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S and P aren't grades, they're mint marks indicating where a coin was struck. There are many other possible mint marks for U.S. coins as well, depending on their denomination and date.

Q: What does S or P grade on coins mean?

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i guess it' s like not a final grade? mAybe :P

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It's called a mint mark and identifies the facility where the coin was minted. Modern circulation coins use P for Philadelphia and D for Denver.Proof coins may have an S for San Francisco and bullion coins may have a W for West Point.Other mint marks have been used in the past. Tracking them all can become quite complicated.

All the Washington Quarters minted in the year 1989 carried a mint mark: "P," "S," or "D." The P and D minted coins are worth in MS60 condition: 75 cents; the S coin was minted only in proof and its value is: $3.00.

Matte proof coins are special proofs that have a grainy "sandblasted" look on the surface. Matte proof coins were sometimes made in the early part of the 1900's. Normal proof coins have a mirror like brilliant surface.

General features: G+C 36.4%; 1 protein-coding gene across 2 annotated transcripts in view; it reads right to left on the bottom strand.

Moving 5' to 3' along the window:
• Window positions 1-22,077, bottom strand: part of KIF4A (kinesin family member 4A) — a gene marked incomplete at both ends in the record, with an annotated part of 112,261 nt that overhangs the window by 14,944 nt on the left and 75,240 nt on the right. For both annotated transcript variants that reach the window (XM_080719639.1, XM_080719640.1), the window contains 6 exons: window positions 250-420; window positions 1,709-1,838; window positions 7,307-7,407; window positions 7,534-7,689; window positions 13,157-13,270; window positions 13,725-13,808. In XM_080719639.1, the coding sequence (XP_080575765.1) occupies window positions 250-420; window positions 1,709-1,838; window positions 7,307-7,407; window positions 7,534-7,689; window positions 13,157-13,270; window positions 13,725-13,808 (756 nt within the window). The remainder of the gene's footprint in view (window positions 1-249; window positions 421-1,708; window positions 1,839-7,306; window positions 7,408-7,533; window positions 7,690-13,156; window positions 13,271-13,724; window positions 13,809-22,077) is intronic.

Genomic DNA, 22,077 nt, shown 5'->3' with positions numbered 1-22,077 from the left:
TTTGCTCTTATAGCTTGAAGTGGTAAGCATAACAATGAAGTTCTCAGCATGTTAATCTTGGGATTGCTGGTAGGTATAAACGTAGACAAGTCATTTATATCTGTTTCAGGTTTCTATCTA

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The U.S. does not have any "F" mintmarks. Only P-D-S & W for any coins.

In the grade of MS-60, the P & D mint coins are $1.27 the S mint are $1.38

i guess it' s like not a final grade? mAybe :P

The 1914-S is a better date Barber dime retail values for circulated coins are $2.00-$5.00 for low grade coins $10.00-$40.00 for mid grade and the higher grade coins are $75.00-$115.00

P. N. Breton has written: 'List of corrected approximate values of Canadian coins and tokens' -- subject(s): Canadian Coins, Coins, Coins, Canadian, Medals, Prices

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17 S in a H P

In a letter, "P. S." means "Post Script."

For 1939-S Walking Liberty halves, average circulated coins (below EF-40 grade) are valued at $15.00-$20.00. The better grade circulated coins are $30.00 to $90.00. Mint state coins start at $100.00. Value depends on the grade of any coin. I suggest having the coin graded for a accurate value.

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Brilliant uncirculated coins sell for 50 cents or more, depending on the grade of the coins. Brown coins are 10 to 25 cents.

P. Alan Rayner has written: 'The designers & engravers of the English milled coinage, 1662-1953' -- subject(s): Numismatics 'English silver coinage from 1649' -- subject(s): British Coins, Silver coins